DeLillo and Foer of course share the trope of falling as central to the dynamics of their novels. Foer’s protagonist Oscar wishes to know how his father died and imagines that he can see him in the grainy news footage of people jumping from the burning tower. In the end he invents a mechanism that can play back the events in his head in reverse, and the novel closes with a series of images of a man falling up toward safety which can be activated by flicking the pages of the book in the manner of a primitive animation (an oblique reference to E.L. Doctorow’s Ragtime). DeLillo’s falling man is a body artist who enacts a body falling towards the ground in a number of public settings in New York, much in the manner of what Yves Klein, the French situationist performer, painter and photographer did in real life.



In the novel the New Yorkers are angry with this artist who reminds them of an event many would rather repress the memory of thoroughly. However, the protagonist’s wife comprehends the necessity of the artist acting out the trauma content and mourns him when he dies as a result perhaps of a re-enactment going wrong. Thus DeLillo illustrates well the function of art as a solution to the ill effects of trauma-by-proxy which might otherwise be contributing to the trauma content being perpetuated unnecessarily. Nonetheless, ultimately one does not need DeLillo’s novel to the extent that one needs Foer’s. Both authors have renounced their frequently employed satirical repertoire and in the case of DeLillo this leaves him with little else to offer.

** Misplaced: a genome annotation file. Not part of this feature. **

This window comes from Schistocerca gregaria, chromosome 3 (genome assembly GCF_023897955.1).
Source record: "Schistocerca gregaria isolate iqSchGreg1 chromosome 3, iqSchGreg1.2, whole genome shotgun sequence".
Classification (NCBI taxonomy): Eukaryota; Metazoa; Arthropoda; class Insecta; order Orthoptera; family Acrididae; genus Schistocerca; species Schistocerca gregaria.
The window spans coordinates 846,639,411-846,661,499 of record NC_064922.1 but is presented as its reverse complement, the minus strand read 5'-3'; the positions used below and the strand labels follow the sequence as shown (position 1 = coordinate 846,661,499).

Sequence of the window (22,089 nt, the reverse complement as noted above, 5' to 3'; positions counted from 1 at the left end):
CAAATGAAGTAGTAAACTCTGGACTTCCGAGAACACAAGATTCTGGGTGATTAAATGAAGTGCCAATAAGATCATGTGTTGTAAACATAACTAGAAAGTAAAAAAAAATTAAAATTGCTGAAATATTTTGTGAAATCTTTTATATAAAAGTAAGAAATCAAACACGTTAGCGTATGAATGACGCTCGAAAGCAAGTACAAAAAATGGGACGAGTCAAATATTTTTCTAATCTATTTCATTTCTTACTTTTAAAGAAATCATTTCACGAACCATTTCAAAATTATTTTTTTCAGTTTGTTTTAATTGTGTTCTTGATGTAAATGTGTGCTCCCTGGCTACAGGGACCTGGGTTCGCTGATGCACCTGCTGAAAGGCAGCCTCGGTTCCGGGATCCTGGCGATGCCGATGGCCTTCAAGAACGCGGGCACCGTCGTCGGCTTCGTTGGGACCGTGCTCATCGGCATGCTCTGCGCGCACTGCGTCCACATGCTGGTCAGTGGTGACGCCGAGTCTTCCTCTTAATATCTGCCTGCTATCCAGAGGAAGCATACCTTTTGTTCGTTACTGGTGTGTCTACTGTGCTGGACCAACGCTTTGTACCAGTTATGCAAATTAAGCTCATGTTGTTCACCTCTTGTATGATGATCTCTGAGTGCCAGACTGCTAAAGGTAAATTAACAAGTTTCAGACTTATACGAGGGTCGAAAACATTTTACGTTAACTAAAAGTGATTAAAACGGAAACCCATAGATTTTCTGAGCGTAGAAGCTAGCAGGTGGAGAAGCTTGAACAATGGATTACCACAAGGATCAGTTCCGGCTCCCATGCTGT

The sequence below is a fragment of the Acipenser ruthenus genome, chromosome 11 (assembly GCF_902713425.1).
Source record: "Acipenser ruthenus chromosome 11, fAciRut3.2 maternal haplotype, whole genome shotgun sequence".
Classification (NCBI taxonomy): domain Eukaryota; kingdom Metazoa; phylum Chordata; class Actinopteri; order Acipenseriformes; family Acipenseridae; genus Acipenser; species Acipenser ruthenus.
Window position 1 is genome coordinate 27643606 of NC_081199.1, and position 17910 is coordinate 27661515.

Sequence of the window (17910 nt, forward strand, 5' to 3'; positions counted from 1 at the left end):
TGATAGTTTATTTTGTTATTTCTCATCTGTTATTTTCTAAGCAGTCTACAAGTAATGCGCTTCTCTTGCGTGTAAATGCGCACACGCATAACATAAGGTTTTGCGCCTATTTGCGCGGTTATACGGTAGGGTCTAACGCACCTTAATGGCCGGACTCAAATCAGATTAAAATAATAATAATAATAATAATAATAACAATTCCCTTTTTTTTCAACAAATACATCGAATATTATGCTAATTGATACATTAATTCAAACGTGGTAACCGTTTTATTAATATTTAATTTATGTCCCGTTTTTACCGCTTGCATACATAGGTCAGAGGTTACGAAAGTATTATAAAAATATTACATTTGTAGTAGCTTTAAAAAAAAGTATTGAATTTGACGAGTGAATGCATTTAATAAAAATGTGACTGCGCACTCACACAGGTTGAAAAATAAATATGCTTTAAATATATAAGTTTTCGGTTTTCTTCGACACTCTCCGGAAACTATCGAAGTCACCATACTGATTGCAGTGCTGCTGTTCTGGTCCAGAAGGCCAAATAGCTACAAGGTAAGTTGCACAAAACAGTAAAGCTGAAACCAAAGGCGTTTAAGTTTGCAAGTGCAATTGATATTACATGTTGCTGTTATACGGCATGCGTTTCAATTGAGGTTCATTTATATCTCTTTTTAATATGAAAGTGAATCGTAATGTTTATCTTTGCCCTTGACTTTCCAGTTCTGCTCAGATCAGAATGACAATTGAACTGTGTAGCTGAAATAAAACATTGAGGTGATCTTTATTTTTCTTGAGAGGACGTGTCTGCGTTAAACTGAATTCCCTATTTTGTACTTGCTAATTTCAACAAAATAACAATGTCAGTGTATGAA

I hope that a longer version of this paper will appear shortly in PsyArt: An Online Journal for the Psychological Study of the Arts.

Tuesday, May 20, 2008

A Skin Too Few

Jeroen Berkvens' 1999 documentary A Skin Too Few takes its title from a remark Gabrielle Drake has often made about her brother Nick, trying to describe why he found it so hard to cope with the world. This film is everything other Nick Drake documentaries are not - a raw heart-tugging document of a young man's terrible trouble adjusting to the pressures of growing up, being uncommonly talented and unreasonably sensitive at the same time. The film shows testimony from family and close friends and associates, illustrating Drake's slow turn away from the world into his own mind where demons of depression lurked and eventually overpowered him.

Unlike Nick Drake Under Review this film does not rely so much on assessments from other musicians or journalists/biographers. In fact the only other musician we hear from is Paul Weller whom we see in the opening scene in a recording studio w. John Wood and Robert Kirby, two of Drake's very close collaborators. Weller never knew Drake, nor does he have much to say about him, so I wonder why he has to appear at all, but never mind...